Psychophysiological insomnia syndromes. This is one of the most common forms of insomnia. As the name implies, there is a psychological basis to this disorder. In this group of patients, difficulty with sleep onset or maintenance is conditioned or "learned" following an initial destabilizing influence on sleep. Patients often report fatigue the following day however daytime sleepiness is less common. Patients usually report that they previously slept well prior to a specific incident or period in their life. Although there may be psychological recovery from the initiating event, poor sleep persists through conditioning and is propagated by negative thoughts about sleep, frustration at the inability to sleep and consequent high anxiety states. Patients may respond to direct psychological strategies such as relaxation techniques and cognitive behavioral therapy. Clinical psychologists with specific interest in sleep disorders are the most appropriate choice of referral.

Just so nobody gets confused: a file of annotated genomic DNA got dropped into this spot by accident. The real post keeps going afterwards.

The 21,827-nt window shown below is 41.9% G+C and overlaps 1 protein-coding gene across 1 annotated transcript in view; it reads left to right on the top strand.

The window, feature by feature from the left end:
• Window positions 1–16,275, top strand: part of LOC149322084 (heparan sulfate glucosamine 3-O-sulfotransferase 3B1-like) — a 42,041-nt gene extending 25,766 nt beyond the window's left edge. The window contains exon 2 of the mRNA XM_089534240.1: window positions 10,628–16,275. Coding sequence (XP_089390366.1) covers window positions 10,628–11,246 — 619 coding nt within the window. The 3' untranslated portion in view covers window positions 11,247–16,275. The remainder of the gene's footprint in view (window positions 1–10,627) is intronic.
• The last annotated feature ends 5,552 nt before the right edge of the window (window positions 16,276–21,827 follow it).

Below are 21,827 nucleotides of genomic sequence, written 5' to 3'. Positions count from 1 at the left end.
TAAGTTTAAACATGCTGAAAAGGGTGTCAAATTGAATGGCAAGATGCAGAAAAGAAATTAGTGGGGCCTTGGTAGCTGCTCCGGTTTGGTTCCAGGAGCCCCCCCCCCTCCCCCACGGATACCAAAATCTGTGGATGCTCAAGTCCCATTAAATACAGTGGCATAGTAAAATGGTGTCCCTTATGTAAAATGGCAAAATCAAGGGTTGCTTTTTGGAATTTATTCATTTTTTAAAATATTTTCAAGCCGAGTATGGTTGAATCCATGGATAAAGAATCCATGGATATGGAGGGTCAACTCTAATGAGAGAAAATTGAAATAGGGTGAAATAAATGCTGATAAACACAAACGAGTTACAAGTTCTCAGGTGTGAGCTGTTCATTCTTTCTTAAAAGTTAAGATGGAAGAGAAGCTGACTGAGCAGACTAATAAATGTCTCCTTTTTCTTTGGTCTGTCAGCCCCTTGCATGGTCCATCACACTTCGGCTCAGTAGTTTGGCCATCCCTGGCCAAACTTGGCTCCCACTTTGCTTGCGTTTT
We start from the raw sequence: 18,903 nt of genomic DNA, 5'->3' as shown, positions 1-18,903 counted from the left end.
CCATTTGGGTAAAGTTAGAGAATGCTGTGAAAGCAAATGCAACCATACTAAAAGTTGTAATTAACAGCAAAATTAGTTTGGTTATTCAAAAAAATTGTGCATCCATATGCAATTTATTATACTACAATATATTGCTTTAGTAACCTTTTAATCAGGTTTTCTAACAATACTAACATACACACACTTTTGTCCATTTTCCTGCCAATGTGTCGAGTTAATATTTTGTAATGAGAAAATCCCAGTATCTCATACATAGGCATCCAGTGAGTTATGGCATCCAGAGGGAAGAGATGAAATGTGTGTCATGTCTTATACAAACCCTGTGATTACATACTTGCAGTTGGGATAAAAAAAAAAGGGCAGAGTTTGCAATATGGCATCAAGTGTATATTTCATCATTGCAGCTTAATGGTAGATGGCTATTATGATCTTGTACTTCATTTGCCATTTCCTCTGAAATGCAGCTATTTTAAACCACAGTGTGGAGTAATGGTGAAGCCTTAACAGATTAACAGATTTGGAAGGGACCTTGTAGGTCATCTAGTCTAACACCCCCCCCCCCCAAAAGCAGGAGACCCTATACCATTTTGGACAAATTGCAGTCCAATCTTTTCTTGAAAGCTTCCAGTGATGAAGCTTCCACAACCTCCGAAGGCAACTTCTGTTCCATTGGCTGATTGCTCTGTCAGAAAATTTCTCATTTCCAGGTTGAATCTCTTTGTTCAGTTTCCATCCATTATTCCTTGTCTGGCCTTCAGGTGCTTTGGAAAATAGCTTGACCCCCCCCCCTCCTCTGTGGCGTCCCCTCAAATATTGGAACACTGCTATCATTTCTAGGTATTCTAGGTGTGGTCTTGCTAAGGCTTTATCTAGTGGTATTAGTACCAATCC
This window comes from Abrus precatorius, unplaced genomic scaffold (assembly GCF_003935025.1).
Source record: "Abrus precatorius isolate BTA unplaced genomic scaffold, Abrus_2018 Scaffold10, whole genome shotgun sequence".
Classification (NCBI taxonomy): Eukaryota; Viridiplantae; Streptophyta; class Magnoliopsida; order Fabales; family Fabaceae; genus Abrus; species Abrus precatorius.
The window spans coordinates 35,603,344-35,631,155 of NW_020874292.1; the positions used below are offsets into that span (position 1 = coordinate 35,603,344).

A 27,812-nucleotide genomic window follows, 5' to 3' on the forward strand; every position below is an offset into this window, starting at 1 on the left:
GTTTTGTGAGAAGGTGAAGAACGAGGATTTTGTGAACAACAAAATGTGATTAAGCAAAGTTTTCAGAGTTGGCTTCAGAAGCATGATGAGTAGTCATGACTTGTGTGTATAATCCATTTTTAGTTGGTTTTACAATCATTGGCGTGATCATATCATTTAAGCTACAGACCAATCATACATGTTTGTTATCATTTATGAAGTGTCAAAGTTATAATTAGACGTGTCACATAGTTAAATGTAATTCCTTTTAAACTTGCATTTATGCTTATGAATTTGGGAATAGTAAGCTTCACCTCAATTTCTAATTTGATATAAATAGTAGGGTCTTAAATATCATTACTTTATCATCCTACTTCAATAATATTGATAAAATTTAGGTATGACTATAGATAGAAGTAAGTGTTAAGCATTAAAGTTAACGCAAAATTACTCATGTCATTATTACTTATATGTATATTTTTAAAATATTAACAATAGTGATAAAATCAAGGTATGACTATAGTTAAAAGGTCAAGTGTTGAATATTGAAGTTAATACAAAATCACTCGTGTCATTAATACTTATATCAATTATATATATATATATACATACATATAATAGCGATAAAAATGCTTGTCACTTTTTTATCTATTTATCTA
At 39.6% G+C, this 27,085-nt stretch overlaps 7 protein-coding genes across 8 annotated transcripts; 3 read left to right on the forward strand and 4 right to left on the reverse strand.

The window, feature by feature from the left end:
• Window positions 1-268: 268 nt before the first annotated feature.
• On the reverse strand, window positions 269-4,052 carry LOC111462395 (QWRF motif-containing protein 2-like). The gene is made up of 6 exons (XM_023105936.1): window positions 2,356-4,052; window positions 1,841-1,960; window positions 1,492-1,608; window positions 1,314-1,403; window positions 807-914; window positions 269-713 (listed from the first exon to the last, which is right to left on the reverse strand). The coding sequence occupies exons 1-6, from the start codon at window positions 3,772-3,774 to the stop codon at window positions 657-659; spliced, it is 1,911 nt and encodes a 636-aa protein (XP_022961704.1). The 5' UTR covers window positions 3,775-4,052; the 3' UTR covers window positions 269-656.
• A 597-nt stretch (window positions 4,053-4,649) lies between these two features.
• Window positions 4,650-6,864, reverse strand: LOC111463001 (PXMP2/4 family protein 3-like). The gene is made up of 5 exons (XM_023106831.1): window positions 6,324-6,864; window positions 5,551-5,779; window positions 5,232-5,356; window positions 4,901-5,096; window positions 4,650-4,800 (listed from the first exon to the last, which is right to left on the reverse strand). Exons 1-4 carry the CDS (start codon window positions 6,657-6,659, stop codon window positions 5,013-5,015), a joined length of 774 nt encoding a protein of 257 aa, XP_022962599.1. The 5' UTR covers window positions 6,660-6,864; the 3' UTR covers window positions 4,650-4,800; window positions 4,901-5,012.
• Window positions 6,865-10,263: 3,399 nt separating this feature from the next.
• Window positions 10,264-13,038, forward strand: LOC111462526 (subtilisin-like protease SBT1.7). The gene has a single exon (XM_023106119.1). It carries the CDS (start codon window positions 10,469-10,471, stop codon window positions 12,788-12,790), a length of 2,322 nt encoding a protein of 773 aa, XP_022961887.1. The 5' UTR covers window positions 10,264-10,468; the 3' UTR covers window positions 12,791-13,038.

Phase shift insomnia. This is a disturbance of the circadian rhythm leading to sleep onset and offset being inappropriately timed. Delayed sleep phase presents with either a description of sleep onset insomnia or inability to get out of bed at the appropriate time in the morning, or both. This syndrome can be separated from other causes of sleep onset insomnia by enquiring about the preferred sleep onset and waking times. Exposure to appropriate timed bright light in the morning can effectively push sleep onset forward and overcome the problem. Melatonin may also alter the circadian rhythm although is less efficacious than light. Advanced sleep phase is less common and frequently associated with depression. Patients describe becoming sleepy in the evening associated with early morning wakefulness. Evening bright light can push back the sleep wake cycle and if necessary therapy for underlying depression may help.